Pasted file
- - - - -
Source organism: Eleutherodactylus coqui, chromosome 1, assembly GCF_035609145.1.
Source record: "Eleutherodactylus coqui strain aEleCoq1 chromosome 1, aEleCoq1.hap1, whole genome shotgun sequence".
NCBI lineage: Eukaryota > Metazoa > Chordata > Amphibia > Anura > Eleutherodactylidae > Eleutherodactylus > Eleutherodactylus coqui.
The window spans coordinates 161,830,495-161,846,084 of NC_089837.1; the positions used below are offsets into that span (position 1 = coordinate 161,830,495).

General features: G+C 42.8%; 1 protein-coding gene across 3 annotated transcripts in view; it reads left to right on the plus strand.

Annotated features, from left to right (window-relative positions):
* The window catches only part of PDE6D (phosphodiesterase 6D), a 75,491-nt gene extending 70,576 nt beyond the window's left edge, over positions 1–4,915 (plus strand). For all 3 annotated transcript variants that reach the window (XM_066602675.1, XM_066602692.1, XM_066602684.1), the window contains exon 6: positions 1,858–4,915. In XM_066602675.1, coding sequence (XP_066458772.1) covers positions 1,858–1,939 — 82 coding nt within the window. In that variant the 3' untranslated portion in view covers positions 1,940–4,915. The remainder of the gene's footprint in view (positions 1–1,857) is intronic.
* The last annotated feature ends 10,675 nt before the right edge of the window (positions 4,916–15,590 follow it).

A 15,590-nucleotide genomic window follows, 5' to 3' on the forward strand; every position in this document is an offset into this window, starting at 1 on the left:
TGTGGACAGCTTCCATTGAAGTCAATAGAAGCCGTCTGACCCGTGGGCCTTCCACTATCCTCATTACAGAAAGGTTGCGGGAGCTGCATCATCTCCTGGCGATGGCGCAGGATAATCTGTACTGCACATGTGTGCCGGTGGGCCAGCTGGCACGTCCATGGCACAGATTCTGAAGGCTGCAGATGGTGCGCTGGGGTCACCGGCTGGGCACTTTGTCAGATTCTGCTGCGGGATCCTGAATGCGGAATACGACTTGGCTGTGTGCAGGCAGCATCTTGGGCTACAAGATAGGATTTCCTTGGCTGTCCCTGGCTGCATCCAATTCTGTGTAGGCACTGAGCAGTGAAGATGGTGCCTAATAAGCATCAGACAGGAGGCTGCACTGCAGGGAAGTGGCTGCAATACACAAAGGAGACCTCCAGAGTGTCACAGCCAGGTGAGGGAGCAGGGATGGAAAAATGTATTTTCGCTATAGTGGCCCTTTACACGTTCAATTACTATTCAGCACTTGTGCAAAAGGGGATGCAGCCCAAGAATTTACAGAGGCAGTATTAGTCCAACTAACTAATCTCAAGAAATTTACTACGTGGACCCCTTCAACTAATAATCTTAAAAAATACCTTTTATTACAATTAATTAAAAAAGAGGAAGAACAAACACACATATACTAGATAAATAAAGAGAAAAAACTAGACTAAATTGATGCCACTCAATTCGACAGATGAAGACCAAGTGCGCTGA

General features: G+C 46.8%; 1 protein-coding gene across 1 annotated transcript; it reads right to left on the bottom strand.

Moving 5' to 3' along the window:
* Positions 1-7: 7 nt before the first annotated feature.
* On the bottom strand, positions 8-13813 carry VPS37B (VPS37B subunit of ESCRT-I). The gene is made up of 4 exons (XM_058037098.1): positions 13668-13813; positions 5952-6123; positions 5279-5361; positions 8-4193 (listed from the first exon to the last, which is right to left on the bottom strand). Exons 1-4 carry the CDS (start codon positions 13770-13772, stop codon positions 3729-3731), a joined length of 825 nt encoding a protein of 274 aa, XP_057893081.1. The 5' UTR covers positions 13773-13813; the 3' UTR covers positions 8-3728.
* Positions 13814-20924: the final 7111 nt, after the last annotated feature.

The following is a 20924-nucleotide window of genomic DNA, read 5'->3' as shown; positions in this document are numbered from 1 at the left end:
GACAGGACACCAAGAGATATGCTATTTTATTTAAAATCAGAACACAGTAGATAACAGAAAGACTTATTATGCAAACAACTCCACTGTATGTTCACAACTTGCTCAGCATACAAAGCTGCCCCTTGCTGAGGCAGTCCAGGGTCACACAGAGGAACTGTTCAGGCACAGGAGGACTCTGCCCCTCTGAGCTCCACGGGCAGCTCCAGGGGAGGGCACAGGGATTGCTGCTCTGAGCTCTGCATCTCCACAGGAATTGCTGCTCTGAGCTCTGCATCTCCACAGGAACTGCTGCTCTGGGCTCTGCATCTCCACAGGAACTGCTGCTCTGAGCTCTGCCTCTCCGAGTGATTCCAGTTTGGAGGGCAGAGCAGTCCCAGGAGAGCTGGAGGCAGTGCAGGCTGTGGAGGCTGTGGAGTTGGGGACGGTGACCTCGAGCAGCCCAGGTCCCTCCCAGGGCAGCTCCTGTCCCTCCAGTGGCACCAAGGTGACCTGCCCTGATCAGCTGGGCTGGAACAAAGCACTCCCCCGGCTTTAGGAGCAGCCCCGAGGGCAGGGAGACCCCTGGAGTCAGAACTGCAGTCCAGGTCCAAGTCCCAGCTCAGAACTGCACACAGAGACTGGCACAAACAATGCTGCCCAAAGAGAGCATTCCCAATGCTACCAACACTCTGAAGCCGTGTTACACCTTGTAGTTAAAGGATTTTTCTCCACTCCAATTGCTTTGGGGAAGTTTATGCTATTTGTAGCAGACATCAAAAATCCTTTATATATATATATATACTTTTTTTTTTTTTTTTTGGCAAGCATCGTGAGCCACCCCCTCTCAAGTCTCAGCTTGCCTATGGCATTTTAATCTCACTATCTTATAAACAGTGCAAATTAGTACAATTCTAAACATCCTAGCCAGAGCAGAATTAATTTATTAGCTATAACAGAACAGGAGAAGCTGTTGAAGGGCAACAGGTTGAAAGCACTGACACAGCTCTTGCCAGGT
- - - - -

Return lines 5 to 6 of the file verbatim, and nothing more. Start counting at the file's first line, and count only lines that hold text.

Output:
General features: G+C 42.8%; 1 protein-coding gene across 3 annotated transcripts in view; it reads left to right on the plus strand.

Annotated features, from left to right (window-relative positions):